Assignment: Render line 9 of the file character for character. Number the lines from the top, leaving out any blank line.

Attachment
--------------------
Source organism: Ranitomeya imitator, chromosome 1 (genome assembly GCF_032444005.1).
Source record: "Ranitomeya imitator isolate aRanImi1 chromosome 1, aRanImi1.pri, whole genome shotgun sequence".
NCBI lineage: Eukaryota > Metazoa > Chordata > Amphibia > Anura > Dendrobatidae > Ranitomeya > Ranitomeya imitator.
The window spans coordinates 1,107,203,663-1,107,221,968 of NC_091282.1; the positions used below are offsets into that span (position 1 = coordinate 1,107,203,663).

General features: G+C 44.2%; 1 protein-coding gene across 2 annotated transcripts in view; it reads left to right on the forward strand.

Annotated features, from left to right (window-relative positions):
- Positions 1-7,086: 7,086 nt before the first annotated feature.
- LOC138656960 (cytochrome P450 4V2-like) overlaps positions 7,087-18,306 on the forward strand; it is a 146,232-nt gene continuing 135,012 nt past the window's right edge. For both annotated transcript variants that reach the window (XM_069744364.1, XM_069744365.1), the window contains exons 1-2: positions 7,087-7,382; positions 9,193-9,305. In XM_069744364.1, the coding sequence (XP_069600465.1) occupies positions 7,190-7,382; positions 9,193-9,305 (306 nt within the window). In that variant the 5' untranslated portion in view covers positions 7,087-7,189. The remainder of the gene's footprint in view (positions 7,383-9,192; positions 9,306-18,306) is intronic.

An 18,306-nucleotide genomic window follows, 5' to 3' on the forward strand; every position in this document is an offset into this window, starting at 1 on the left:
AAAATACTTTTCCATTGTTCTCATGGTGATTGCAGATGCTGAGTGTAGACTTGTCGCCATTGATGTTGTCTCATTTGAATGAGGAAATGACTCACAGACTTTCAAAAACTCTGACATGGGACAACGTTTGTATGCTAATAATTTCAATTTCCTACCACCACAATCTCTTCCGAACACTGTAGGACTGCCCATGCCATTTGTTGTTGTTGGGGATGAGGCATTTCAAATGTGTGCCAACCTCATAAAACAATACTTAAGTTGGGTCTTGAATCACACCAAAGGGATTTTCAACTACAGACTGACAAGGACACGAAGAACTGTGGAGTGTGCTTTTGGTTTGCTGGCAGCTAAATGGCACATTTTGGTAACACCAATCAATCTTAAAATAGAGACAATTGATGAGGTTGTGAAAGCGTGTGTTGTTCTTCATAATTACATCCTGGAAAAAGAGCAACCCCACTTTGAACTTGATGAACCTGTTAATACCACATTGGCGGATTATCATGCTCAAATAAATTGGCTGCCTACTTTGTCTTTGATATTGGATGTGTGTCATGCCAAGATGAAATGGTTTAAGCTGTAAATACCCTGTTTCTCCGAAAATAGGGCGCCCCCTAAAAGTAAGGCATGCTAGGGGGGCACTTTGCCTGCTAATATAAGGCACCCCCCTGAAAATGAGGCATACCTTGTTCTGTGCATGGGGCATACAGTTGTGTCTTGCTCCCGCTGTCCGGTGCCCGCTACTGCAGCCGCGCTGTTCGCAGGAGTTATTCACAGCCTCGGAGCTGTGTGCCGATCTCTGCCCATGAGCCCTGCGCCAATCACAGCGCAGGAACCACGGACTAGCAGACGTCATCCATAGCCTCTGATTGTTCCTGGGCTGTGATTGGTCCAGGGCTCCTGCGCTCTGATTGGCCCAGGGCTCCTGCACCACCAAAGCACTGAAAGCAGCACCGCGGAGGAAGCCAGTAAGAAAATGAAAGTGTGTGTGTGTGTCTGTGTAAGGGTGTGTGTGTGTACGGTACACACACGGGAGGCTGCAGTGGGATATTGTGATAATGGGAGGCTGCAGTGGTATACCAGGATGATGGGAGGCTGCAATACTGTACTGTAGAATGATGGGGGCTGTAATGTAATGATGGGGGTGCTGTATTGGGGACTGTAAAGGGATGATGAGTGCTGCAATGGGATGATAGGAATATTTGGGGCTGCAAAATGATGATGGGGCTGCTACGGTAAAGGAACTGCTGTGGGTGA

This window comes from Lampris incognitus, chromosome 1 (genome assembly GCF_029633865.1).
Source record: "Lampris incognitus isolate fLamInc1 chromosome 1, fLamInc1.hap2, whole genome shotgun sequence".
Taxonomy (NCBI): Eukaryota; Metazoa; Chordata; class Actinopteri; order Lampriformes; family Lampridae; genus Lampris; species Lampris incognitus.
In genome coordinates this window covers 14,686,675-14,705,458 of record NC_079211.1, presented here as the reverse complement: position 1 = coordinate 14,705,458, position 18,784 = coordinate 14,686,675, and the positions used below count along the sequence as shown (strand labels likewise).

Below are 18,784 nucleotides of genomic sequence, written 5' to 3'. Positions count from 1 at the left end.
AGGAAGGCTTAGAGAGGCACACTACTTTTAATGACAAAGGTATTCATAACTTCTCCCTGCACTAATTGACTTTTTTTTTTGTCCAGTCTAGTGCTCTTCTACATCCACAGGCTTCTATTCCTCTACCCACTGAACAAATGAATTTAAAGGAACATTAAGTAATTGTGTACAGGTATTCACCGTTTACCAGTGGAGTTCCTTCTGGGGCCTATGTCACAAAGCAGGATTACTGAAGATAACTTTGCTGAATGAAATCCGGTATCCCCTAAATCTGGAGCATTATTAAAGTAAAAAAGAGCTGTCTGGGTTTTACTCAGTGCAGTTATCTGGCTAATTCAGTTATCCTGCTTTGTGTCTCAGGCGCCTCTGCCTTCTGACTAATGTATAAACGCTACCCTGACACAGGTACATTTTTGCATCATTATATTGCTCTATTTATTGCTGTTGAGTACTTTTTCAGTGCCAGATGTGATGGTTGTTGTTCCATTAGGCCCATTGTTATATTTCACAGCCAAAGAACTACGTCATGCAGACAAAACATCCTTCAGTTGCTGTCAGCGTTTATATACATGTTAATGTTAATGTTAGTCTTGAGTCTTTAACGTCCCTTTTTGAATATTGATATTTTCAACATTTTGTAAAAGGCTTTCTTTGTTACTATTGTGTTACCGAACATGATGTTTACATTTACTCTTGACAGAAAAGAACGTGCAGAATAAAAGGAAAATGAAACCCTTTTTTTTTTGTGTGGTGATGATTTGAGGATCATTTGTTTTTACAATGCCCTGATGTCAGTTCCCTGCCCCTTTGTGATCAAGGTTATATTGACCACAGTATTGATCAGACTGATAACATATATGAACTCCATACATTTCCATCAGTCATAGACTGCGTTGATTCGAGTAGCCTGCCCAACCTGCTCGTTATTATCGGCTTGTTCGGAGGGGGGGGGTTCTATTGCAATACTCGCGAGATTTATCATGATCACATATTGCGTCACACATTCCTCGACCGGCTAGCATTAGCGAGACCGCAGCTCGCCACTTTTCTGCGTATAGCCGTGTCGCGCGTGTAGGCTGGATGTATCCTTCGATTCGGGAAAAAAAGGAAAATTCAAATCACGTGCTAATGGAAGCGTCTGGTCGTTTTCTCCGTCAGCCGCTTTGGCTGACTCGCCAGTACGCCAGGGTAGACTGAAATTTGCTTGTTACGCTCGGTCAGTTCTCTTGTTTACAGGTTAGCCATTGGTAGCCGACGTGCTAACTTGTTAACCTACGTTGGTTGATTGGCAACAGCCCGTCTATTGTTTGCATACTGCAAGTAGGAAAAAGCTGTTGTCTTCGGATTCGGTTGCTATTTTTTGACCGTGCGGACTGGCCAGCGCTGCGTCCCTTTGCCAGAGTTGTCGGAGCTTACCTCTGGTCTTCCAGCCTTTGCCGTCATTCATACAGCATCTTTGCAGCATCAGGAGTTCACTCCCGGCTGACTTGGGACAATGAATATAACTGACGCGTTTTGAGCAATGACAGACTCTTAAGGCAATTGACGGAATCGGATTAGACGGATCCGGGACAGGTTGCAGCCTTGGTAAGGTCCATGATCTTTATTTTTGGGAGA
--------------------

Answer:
An 18,306-nucleotide genomic window follows, 5' to 3' on the forward strand; every position in this document is an offset into this window, starting at 1 on the left: